Our catalogue "Antique Arms and Armour from all over the world" includes 559 lots. The descriptions are in German, with English translations of objects above a certain threshold. The printed catalogue on high-gloss paper is in the format 22 x 22 cm. In our high-quality thread-bound catalogue all lots are illustrated in color.
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The 2020 Spring Auction also offers a wide selection of old arms, with almost 600 superlative edged weapons and pieces of armour from all over the world.
Collectors of oriental weapons will find a treasure trove of sumptuous daggers, sabres and firearms from the Ottoman Empire, Persia and India, lavishly embellished with coral and ivory. A deluxe Greek kilij (lot 1016) is certain to be the centre of attention, its finely nielloed silver scabbard featuring countless motifs from the period of the Greek War of Independence. Also remarkable is an Indian khanda, dating from circa 1800 (lot 1137), whose solid gold mounting bears testimony to its provenance in the highest courtly circles.
In addition to a impressive lineup of Asian arms with fabulous Indonesian krises and Japanese swords, the chapter of exotic weapons presents a rare group of intricately carved Polynesian and Melanesian clubs from the Pacific area (lots 1226-1252).
Aficionados of European armour and components will be interested in two complete sets of first-class, light cavalry armour in quality befitting an officer (lots 1281 and 1282). Moreover, the exceptional lots continue with helmets, coats of mail and pieces of armour from the early Middle Ages to the beginning of the modern period.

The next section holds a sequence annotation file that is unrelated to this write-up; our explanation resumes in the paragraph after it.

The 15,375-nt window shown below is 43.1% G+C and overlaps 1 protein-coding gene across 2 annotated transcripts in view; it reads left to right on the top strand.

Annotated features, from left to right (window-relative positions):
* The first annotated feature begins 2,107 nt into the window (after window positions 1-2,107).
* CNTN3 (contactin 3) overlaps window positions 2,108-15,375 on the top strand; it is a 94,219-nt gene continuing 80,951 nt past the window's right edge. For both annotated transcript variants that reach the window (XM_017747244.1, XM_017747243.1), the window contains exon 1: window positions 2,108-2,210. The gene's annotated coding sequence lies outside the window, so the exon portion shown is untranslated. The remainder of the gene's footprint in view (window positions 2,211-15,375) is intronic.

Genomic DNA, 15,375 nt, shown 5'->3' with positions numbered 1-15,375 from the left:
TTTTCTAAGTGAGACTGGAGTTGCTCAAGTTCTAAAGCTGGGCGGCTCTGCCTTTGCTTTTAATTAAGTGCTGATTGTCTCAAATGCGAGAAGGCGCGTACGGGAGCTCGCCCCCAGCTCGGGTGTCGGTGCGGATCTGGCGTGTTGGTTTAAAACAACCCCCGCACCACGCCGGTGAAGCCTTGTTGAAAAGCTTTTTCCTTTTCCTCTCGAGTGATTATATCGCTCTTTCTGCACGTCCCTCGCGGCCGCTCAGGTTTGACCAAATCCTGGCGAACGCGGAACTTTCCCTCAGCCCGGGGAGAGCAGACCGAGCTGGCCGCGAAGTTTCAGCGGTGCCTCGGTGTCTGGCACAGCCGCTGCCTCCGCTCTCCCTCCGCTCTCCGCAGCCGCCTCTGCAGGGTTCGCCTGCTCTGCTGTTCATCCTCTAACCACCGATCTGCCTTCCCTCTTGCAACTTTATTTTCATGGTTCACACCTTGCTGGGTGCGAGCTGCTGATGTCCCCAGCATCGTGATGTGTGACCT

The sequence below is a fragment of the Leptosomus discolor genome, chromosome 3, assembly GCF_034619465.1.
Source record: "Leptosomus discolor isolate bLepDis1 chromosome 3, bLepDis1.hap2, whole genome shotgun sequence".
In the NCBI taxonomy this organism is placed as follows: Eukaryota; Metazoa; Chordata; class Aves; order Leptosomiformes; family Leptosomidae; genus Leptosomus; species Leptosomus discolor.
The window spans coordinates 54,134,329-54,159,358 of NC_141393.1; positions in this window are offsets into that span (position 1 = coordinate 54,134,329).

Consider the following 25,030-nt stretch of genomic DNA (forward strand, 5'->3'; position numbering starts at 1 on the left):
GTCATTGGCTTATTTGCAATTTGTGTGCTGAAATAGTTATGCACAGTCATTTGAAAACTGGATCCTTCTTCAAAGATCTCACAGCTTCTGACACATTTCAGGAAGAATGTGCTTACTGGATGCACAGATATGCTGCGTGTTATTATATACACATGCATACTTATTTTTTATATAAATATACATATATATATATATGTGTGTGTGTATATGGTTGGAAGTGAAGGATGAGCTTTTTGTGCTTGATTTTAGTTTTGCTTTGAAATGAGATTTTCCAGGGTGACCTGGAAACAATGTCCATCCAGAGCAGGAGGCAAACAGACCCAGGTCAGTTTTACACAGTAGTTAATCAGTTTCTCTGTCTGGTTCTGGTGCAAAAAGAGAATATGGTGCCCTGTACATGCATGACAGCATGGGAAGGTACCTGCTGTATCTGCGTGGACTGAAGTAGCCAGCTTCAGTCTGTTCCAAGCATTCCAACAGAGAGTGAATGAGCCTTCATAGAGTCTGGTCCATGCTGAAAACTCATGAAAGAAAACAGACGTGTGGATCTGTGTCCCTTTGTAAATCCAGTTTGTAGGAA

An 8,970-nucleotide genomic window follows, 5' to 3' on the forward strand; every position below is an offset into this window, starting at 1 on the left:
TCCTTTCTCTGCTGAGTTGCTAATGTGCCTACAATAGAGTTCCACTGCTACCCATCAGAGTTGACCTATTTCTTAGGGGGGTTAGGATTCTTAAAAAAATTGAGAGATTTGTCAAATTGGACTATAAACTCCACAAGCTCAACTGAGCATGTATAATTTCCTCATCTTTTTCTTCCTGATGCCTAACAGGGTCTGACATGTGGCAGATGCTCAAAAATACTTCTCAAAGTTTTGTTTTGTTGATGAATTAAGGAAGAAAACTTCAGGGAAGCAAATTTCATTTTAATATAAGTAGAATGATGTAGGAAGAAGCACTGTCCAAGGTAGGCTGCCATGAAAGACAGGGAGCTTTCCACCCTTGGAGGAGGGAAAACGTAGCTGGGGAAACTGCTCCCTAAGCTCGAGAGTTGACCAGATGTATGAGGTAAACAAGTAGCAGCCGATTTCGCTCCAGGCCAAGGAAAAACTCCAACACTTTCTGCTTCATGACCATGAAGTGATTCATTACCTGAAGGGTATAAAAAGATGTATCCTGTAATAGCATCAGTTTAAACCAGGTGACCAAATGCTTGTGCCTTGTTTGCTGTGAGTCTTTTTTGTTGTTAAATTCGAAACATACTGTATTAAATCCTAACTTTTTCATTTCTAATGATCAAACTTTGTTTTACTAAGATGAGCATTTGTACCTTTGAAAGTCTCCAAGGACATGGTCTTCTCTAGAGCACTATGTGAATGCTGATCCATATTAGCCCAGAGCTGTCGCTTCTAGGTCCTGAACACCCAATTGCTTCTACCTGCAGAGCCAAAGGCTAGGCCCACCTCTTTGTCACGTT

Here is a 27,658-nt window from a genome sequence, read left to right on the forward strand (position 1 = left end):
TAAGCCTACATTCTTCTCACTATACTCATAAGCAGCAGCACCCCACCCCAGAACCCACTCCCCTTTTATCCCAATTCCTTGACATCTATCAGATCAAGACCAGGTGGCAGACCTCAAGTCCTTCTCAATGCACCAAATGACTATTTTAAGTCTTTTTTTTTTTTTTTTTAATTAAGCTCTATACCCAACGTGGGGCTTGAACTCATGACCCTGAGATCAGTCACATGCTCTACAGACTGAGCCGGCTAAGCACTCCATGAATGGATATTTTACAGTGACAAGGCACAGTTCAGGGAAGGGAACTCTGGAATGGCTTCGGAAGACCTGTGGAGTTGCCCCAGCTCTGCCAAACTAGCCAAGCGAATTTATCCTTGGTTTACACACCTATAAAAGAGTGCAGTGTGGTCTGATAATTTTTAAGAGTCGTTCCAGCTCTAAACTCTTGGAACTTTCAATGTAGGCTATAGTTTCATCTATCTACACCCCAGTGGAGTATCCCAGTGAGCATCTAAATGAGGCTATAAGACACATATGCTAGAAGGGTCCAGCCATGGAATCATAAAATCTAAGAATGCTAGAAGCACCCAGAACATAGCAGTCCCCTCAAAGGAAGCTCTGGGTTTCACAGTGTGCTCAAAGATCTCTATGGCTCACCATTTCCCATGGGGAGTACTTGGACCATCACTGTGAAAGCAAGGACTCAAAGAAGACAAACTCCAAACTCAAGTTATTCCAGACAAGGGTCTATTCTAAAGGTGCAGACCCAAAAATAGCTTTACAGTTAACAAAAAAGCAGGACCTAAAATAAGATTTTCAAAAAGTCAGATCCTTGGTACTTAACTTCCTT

As well as numerous pole arms and hunting spears, this catalogue also includes a wide range of rare European maces and war hammers, dating from the late Gothic and the Renaissance.
One particular highlight of this year's auction is doubtless an extremely unusual Renaissance trousse, still in the original leather case (lot 1413), the individual utensils adorned with elaborately etched, engraved and gilt décor.
The assemblage of European edged weapons is also of the first order. For example, one exceptional nonpareil is a 10th century Viking sword (lot 1427), its blade produced by the celebrated Ulfberht workshop and still in good condition. A Saxon sword with silver grip mountings (lot 1459) stands out in particular among the numerous opulent rapiers. Connoisseurs of early military edged weapons are spoilt for choice, with not just several well preserved, 16th century riding swords and two-hand swords, but also a rare dagger for the Munich Town Guard (lot 1461) with a Stantler hallmark and the arsenal mark of the Ducal Armoury in Munich.
The catalogue concludes with a selection of crossbows and accessories; apart from two Renaissance crossbows (lots 1550 and 1551), entirely covered in bone inlays, an exquisite, late 17th target crossbow (lot 1552) from the workshop of Johann Bensheimer the Elder in Dresden is worthy of special mention.
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